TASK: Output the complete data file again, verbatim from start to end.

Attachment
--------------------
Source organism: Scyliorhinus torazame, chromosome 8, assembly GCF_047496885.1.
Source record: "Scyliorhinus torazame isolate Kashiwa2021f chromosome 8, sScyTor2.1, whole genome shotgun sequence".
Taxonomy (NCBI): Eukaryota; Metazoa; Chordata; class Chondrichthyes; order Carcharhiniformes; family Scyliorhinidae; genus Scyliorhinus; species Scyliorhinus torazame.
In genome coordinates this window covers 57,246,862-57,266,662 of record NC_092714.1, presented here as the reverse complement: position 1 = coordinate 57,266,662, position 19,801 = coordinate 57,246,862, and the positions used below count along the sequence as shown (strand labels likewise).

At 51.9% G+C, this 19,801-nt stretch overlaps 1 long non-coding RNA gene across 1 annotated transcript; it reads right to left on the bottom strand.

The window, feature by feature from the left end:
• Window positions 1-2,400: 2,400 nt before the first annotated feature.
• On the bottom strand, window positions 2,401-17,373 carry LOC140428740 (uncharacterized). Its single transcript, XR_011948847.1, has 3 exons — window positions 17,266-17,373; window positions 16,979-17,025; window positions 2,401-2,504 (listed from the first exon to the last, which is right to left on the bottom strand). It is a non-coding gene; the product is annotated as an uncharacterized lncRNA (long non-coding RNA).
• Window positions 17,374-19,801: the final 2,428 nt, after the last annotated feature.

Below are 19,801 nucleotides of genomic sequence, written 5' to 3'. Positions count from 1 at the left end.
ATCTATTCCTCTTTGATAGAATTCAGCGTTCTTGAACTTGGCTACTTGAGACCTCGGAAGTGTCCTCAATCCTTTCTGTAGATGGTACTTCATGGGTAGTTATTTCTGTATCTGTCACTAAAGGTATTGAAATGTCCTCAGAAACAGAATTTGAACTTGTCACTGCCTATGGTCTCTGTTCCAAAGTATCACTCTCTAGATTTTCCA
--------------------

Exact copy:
Source organism: Scyliorhinus torazame, chromosome 8, assembly GCF_047496885.1.
Source record: "Scyliorhinus torazame isolate Kashiwa2021f chromosome 8, sScyTor2.1, whole genome shotgun sequence".
Taxonomy (NCBI): Eukaryota; Metazoa; Chordata; class Chondrichthyes; order Carcharhiniformes; family Scyliorhinidae; genus Scyliorhinus; species Scyliorhinus torazame.
In genome coordinates this window covers 57,246,862-57,266,662 of record NC_092714.1, presented here as the reverse complement: position 1 = coordinate 57,266,662, position 19,801 = coordinate 57,246,862, and the positions used below count along the sequence as shown (strand labels likewise).

At 51.9% G+C, this 19,801-nt stretch overlaps 1 long non-coding RNA gene across 1 annotated transcript; it reads right to left on the bottom strand.

The window, feature by feature from the left end:
• Window positions 1-2,400: 2,400 nt before the first annotated feature.
• On the bottom strand, window positions 2,401-17,373 carry LOC140428740 (uncharacterized). Its single transcript, XR_011948847.1, has 3 exons — window positions 17,266-17,373; window positions 16,979-17,025; window positions 2,401-2,504 (listed from the first exon to the last, which is right to left on the bottom strand). It is a non-coding gene; the product is annotated as an uncharacterized lncRNA (long non-coding RNA).
• Window positions 17,374-19,801: the final 2,428 nt, after the last annotated feature.

Below are 19,801 nucleotides of genomic sequence, written 5' to 3'. Positions count from 1 at the left end.
ATCTATTCCTCTTTGATAGAATTCAGCGTTCTTGAACTTGGCTACTTGAGACCTCGGAAGTGTCCTCAATCCTTTCTGTAGATGGTACTTCATGGGTAGTTATTTCTGTATCTGTCACTAAAGGTATTGAAATGTCCTCAGAAACAGAATTTGAACTTGTCACTGCCTATGGTCTCTGTTCCAAAGTATCACTCTCTAGATTTTCCA